As Fatty acids Aliphatic monocarboxylic acids are called, which have an unbranched carbon chain. According to their natural occurrence or their chemical structure, saturated and unsaturated fatty acids can be differentiated.
Due to their different chain lengths, fatty acids can be divided into lower, medium and higher fatty acids. Natural fatty acids are normally made up of an even number of carbon atoms and have no branches.
A carbon chain must have at least four carbon atoms, whereby the simplest natural fatty acid is butyric acid. Unsaturated fatty acids have double bonds that are cis-configured. If there are several double bonds, they are separated by a CH2 group. Unsaturated fatty acids have two to eight fewer hydrogen atoms than saturated fatty acids. Fatty acids that have two fewer hydrogen atoms are called monounsaturated fatty acids. In contrast, polyunsaturated fatty acids have four to eight fewer hydrogen atoms. Saturated or some unsaturated fatty acids can be built up or converted by the body.
This is not the case with polyunsaturated fatty acids, which is why they have to be taken in through food and are therefore also referred to as essential fatty acids. The so-called essential fatty acids are needed by the body, but it is not able to produce them itself. For humans, these are linolenic acid or linoleic acid. A special form are the trans fatty acids, which are created when polyunsaturated fatty acids are heated. In the food industry, fatty acids are mainly used as raw materials for various emulsifiers, and they are also used as release agents, carriers and as coating agents.
Fatty acids are stored in adipose tissue as triglycerides, where lipolysis also takes place if necessary. The free fatty acids are then transported in the bloodstream to the cells that need energy.
The body stores the energy in depots and in the case of longer deficiencies it then has the opportunity to fall back on these reserves. Fatty acids are essential components of dietary fats. In addition to carbohydrates and proteins, fat is one of the basic nutrients. By absorbing fat, the body is supplied with essential fatty acids and energy. Essential fatty acids are important for cell structure and for various metabolic processes. They can control the absorption of fat from the intestine, regulate fat metabolism and lower cholesterol levels. In addition, fat is important in order to be able to absorb fat-soluble vitamins such as vitamin K, vitamin E, vitamin D and vitamin A.
The self-synthesis, however, depends on the diet. If a lot of carbohydrates and few saturated fatty acids are consumed, the fatty acid synthesis increases. By consuming too much protein and fat, however, the formation of important fats is inhibited and more storage fat is stored. The cell membranes lose their function, suppleness and readiness to react, and saturated fats also increase the stickiness of the blood platelets and the tendency towards inflammation. As a result, the blood vessels also narrow.
Many fatty acids are found in the seed oils of the vegetable kingdom, some of which also represent developmental relationships. These include, for example, tariric acid, petroselinic acid, cyclopentene fatty acids, erucic acid and cyclopropene fatty acid. Saturated fatty acids are mainly found in animal foods such as sausage products, meat, butter, lard, cream or cheese.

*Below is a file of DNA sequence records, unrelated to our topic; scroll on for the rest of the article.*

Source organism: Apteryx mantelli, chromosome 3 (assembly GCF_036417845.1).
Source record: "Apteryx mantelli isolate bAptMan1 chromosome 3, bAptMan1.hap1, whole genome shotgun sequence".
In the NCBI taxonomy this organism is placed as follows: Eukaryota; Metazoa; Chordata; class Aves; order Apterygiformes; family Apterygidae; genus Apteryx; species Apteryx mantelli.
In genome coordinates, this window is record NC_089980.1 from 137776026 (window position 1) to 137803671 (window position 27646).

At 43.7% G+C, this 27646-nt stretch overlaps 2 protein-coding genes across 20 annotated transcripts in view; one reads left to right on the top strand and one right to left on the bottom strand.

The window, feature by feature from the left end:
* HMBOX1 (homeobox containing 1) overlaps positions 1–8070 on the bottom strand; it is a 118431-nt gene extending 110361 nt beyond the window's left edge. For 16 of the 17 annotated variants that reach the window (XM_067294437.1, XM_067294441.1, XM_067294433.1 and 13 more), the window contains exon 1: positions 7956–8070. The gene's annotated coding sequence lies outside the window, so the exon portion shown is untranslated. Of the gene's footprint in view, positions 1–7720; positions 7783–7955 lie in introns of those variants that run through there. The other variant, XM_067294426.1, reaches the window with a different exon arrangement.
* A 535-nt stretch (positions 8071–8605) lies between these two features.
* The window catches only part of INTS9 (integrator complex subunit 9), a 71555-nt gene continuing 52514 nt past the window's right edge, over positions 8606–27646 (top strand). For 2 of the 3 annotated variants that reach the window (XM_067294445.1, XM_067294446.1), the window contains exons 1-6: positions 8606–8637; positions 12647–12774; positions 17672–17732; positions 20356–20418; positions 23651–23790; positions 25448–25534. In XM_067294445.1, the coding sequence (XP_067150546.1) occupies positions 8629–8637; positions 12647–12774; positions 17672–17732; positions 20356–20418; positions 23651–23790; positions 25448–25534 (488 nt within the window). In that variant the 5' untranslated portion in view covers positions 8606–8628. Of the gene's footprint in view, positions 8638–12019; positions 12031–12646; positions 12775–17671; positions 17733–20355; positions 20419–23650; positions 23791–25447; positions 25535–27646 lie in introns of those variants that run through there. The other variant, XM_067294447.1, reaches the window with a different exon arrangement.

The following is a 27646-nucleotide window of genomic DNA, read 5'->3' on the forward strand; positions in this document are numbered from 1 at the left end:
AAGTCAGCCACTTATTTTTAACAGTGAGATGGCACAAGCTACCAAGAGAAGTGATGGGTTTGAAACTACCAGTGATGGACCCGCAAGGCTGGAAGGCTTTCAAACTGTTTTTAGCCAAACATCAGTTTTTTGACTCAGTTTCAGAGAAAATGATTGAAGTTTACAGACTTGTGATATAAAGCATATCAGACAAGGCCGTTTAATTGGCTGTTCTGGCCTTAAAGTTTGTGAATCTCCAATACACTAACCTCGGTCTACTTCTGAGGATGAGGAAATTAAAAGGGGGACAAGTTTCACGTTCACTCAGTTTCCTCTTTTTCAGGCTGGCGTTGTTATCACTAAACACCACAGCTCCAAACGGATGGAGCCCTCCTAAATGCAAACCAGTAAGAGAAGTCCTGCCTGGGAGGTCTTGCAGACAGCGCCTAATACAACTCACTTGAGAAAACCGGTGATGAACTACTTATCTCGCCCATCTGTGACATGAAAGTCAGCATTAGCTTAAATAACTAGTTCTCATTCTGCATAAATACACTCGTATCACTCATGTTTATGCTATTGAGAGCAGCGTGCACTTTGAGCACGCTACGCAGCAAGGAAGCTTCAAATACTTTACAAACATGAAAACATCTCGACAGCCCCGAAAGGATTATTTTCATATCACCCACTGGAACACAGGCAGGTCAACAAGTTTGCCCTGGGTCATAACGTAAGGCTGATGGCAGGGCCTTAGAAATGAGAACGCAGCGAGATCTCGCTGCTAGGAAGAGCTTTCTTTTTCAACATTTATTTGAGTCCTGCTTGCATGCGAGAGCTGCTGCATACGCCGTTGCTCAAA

Unsaturated fatty acids or polyunsaturated fatty acids can be found in fish or vegetable foods such as walnut oil, linseed oil, olive oil or rapeseed oil. Linolenic and linoleic acid, on the other hand, are found in sunflower seed oil, corn oil, soybean oil, nuts and in types of fish such as salmon, mackerel and herring. Trans fatty acids can be found in shortening, margarine, biscuits, puff pastry or potato chips, for example. Polyunsaturated fatty acids can be divided into omega-3 fatty acids and omega-6 fatty acids. A distinction is made between omega-3 fatty acids:
A distinction can be made between the following groups of omega-6 fatty acids:
Unsaturated and saturated fatty acids are good sources of energy. They have a positive effect on the immune system and other metabolic processes. However, unsaturated trans fats are quite detrimental to cholesterol because they increase LDL cholesterol.
They also increase the risk of sudden cardiac death or coronary heart disease (CHD). It is therefore important to be able to estimate which fats or how much fat is being consumed. However, a completely fat-free diet is not advisable as some components of fat have important functions. One third of the fat consumed should consist of saturated and two thirds of unsaturated fatty acids. If too many omega-6 fatty acids are taken in, this promotes the formation of so-called eicosanoids, which promote inflammation.
To counteract this, enough vitamins C, A and E should always be consumed, as they are able to convert omega-6 fatty acids and reduce the concentration of eicosanoids. Basically, however, essential fatty acids are very important, as their intake lowers blood fat levels and the risk of cardiovascular diseases is reduced. A lack of essential fatty acids can lead to the following diseases: